Intense Pulsed Light Therapy Eases Sjögren’s Dry Eyes, Study Reports
Intense pulsed light therapy along with meibomian gland expression (IPL-MGX) significantly eased dry eye symptoms and improved eye health in people with Sjögren’s syndrome, according to a recent study.
“Our results indicated that three IPL-MGX sessions could significantly improve the subjective and objective characteristics of [Sjögren’s dry eyes], representing a promising treatment strategy,” the research team wrote.
The study, “Therapeutic Effect of Intense Pulsed Light in Patients with Sjögren’s Syndrome Related Dry Eye,” was published in the Journal of Clinical Medicine.
Sjögren’s is an autoimmune disease in which the immune system mistakenly attacks the body’s own moisture-producing glands. Tear-producing lacrimal glands are affected, leading to chronically dry eyes accompanied by symptoms of itching, blurred vision, eye infections, and eye damage.
Some patients also experience dysfunction of the meibomian glands, which produce oils, called meibum, that prevent tear evaporation on the surface of the eyes.
Sjögren’s-related dry eyes are usually treated with artificial lubricants, with the addition of topical corticosteroids or cyclosporine to reduce inflammation in more severe cases. Some patients, however, remain unresponsive to these treatments.
Intense pulsed light (IPL), which involves flashes of bright light around the eyes and face, has emerged as a promising therapy for other dry eye diseases, but has not been widely evaluated for Sjögren’s. IPL may, in part, work by warming the meibomian glands, encouraging them to secrete meibum.
In this study, researchers evaluated the combined therapeutic potential of manual meibomian gland expression (MGX) — a form of treatment that involves putting pressure on the meibomian glands to squeeze out oils — and IPL in 27 adults with Sjögren’s.
The participants underwent three rounds of IPL-MGX three weeks apart, and were clinically assessed at treatment initiation (baseline), and again at nine, 12, and 15 weeks thereafter. A control group of 28 Sjögren’s patients who did not receive the treatment were assessed on the same time course.
Although both groups showed improvement on several clinical tests of eye health, those who received IPL-MGX showed more significant improvements.
Specifically, corneal fluorescence staining, which can be used to detect eye damage, showed greater reductions at 12 and 15 weeks in the IPL-MGX group than in the control group, indicating less eye damage.
Ocular surface disease index scores (OSDI), acquired with a patient questionnaire that assesses the subjective severity and frequency of symptoms, were also more significantly improved in patients who received treatment.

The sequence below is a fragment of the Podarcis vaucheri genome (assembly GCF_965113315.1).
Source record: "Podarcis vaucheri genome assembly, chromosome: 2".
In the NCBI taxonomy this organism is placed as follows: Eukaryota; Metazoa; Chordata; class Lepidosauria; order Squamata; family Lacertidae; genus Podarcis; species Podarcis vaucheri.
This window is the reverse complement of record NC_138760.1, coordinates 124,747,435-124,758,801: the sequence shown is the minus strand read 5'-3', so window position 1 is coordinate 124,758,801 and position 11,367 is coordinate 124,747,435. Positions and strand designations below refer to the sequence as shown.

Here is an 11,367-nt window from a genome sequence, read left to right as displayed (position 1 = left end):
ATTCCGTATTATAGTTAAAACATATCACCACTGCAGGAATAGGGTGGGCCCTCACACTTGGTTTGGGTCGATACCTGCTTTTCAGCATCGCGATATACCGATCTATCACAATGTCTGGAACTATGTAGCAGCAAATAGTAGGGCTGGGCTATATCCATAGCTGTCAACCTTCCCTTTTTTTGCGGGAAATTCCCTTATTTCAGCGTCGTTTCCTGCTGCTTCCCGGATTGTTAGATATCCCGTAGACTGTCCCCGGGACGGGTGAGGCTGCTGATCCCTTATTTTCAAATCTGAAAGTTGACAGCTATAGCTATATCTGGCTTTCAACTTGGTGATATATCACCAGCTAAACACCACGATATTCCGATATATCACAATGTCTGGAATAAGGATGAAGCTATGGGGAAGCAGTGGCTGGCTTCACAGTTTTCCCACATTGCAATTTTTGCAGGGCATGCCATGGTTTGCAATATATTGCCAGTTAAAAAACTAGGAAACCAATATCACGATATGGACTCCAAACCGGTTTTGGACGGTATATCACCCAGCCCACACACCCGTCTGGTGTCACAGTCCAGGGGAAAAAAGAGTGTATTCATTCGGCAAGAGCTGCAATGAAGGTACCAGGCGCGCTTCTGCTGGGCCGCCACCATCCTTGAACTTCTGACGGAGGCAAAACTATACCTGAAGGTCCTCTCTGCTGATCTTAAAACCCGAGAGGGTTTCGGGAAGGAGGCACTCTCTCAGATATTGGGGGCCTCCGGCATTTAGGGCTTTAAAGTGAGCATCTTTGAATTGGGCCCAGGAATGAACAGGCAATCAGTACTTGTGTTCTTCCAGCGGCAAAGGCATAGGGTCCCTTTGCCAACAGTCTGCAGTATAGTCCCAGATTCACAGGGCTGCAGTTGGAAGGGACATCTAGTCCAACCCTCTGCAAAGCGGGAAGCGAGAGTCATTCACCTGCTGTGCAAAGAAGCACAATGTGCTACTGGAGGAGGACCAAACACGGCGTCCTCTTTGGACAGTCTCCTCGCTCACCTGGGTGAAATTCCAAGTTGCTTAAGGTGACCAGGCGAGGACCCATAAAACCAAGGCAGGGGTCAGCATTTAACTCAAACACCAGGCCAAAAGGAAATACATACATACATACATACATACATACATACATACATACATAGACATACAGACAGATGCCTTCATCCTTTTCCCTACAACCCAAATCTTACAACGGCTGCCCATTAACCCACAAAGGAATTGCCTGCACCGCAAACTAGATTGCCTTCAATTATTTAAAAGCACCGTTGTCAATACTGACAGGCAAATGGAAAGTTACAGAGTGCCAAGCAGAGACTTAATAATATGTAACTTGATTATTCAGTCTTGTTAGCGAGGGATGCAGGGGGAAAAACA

Meibomian gland function was increased in both groups, with greater gains observed in those who received IPL-MGX. Specifically, the amount and quality of meibum released by the glands were increased to a greater degree in patients who received treatment.
Other clinical evaluations, including non-invasive tear breakup time — a measure of how quickly the eye dries out after blinking — and eyelid margin abnormalities, indicating eyelid inflammation, were also improved more significantly in the IPL-MGX group.
To evaluate whether the treatment was safe, the researchers monitored visual acuity. They found that IPL-MGX was safe, and in fact significantly improved visual acuity from baseline measurements.
The team hypothesized this improvement might be due to decreased inflammation and an overall improvement in ocular surface after treatment.
In general, the findings suggest that IPL-MGX can successfully ease dry eye symptoms in Sjögren’s patients, although the mechanisms remain unclear.
“Although the mechanism of the IPL treatment remains unclear, we believe that the main reason for the improved vision in the patients with [Sjögren’s] is that IPL reduced the ocular surface inflammation considerably, lowering apoptosis [cell death] … and improving the [meibomian gland dysfunction] symptoms and signs,” the researchers wrote.
While findings were promising, the team suggested that Sjögren’s patients may benefit from more than three IPL-MGX sessions, and that the most severe cases may also require corticosteroids or cyclosporine to further reduce inflammation.
“In conclusion, our study showed IPL-MGX to be a promising treatment regimen for patients with [Sjögren’s dry eyes], especially those refractory to the standard therapies,” the team wrote. “Further studies might promote other therapeutic possibilities; however, our findings indicate that IPL-MGX significantly improves the objective and subjective disease characteristics in patients with [Sjögren’s dry eyes].”